So let me share with you my biggest take away from this project: EVERYTHING ABOUT USER CREATED REPORTS IS STORED IN THE SQL Server Reporting databases. So if you are reading this post you probably are about to move an instance of SSRS, and may be concerned about the many, many reports involved.
Based on my one experience with this, there is need to move individual reports. If you follow the process carefully, all of the existing reports will be re-created on the new machine. It’s not quite magic, but it sure feels like it when everything shows up on the new system.
Read on for the solution Dave came up with.
The quickest win – from an ROI perspective – for Azure AS is the ability to pause the instance during extended periods of inactivity – for example, at night, when there aren’t any users running reports.
This can be achieved via the Suspend-AzureRmAnalysisServicesServer cmdlet we saw in the previous post.
Read on for a few tips of this ilk, including resizing the server.
Alternative syntaxes: NATURAL JOIN
An more extreme and much less useful form of
"EQUI" JOINis the
NATURAL JOINclause. The previous example could be further “improved” by replacing
NATURAL JOINlike this:SELECT * FROM actor NATURAL JOIN film_actor NATURAL JOIN film
Notice how we no longer need to specify any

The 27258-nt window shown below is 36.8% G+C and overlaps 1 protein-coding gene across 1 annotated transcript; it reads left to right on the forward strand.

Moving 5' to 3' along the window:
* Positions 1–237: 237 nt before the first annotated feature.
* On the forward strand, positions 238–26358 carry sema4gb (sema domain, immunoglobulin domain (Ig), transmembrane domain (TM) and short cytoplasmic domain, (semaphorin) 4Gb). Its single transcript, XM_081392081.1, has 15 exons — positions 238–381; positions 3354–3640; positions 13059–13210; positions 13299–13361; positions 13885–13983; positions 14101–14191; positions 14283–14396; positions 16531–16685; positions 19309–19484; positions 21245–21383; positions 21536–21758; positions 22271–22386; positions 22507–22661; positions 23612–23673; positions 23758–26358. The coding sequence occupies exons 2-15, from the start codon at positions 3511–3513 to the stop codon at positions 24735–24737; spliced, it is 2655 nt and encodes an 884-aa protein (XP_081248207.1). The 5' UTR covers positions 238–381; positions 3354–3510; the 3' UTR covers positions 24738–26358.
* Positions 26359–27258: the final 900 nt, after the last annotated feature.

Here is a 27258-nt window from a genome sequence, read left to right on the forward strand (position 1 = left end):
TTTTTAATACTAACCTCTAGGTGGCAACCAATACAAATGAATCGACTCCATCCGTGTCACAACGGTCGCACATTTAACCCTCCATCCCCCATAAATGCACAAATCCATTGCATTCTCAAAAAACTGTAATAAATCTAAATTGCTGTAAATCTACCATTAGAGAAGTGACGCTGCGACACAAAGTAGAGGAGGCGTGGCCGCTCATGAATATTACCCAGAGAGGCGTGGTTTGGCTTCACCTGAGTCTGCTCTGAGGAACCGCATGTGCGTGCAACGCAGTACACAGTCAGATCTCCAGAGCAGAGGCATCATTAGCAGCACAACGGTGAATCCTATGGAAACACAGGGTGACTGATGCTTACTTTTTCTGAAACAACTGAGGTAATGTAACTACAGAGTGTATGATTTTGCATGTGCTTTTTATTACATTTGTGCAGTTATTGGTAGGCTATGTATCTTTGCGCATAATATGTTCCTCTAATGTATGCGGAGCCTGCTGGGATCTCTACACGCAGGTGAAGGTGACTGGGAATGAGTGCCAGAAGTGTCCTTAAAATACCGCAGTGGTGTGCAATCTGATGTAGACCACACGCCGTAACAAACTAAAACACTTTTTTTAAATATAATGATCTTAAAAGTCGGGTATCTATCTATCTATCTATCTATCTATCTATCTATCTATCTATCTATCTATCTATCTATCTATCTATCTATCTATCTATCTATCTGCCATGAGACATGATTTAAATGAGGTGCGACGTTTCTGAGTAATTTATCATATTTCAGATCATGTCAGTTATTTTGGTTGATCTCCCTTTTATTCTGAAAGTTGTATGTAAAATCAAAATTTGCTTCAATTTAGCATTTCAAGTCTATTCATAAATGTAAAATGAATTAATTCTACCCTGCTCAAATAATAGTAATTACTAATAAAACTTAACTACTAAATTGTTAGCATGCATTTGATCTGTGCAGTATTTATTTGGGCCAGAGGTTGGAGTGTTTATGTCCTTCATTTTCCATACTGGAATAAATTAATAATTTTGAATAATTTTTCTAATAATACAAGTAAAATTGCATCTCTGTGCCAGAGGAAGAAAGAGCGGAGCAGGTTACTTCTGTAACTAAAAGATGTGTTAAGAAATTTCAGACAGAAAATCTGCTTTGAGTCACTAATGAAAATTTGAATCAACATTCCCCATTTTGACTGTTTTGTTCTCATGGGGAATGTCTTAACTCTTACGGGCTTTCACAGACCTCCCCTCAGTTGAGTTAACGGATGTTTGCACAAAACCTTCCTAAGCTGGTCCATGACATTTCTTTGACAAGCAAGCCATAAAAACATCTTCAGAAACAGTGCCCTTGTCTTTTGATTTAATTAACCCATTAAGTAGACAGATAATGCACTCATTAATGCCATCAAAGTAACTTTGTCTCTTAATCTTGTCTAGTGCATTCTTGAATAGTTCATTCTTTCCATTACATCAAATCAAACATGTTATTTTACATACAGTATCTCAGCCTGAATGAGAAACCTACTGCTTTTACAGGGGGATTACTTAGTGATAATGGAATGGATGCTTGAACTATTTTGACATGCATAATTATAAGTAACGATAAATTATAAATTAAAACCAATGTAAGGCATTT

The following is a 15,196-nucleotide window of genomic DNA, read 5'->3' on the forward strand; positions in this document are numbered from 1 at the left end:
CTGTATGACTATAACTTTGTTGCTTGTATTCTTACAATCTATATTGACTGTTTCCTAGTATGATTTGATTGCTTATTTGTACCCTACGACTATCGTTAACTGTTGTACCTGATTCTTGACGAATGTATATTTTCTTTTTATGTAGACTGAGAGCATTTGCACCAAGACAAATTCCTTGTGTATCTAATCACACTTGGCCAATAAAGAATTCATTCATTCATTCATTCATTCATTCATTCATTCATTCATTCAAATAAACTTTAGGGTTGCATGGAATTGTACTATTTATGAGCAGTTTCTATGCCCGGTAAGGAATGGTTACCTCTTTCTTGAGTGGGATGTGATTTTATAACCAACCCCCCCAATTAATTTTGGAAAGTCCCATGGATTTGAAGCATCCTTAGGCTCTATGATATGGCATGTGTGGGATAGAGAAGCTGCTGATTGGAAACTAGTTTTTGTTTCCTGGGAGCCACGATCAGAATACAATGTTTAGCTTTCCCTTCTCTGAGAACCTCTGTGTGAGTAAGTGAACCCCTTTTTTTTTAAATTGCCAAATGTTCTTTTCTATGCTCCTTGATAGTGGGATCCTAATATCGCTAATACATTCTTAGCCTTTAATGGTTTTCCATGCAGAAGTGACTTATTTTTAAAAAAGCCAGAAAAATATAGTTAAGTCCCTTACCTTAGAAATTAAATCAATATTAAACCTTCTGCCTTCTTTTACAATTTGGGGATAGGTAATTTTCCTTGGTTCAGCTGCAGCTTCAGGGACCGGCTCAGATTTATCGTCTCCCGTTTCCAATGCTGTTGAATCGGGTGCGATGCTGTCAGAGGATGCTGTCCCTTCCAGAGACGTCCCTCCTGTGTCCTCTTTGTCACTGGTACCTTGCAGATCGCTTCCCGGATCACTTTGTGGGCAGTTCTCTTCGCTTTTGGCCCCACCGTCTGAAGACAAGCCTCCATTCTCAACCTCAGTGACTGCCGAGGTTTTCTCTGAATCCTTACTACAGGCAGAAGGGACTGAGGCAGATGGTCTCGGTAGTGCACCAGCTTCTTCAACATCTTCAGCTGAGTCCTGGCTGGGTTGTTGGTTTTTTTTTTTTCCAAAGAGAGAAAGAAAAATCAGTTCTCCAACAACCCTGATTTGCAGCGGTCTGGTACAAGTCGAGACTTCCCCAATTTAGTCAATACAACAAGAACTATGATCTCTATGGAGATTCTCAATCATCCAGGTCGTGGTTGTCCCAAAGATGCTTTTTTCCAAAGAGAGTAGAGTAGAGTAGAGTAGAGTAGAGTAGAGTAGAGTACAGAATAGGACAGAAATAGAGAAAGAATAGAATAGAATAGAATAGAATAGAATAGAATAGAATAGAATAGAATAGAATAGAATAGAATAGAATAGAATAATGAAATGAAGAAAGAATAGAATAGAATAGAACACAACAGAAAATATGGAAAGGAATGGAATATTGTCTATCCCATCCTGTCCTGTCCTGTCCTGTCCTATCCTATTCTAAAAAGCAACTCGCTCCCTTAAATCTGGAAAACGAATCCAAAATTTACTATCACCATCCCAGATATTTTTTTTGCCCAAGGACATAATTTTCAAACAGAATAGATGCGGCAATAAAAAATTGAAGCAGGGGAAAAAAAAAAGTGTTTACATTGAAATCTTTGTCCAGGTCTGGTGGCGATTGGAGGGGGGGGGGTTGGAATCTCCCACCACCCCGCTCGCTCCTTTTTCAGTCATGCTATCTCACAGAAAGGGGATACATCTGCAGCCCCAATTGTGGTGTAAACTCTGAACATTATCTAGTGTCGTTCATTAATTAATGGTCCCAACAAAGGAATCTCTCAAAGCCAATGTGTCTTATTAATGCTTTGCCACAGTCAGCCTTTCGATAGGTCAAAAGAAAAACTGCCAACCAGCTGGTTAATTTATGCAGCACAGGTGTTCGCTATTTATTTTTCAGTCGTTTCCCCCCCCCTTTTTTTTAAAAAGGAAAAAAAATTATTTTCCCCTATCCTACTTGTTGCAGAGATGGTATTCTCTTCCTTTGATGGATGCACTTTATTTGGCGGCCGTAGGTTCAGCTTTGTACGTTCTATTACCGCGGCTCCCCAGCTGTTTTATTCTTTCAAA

JOINcriteria, because a
NATURAL JOINwill automatically take all the columns that share the same name from both tables that it joins and place them in a “hidden”
USINGclause. As we’ve seen before, as primary keys and foreign keys have the same column name, this appears quite useful.
There is a high likelihood that you will learn at least one new thing here; for example, check out lateral joins (which SQL Server practitioners know as something else).
No go. Next thing to check is the password. The error I’m getting does indicate the incorrect password so it’s a distinct possibility. Now when I moved the server principal I made sure to copy the password hash from the old server so the password should be the same. However, I’ve made mistakes before, and odd things happen, so I decided to change the password just in case. Before I did I backed up the original password just in case.
The solution is something that I’ve seen a lot of sysadmins forget to do in their setup processes.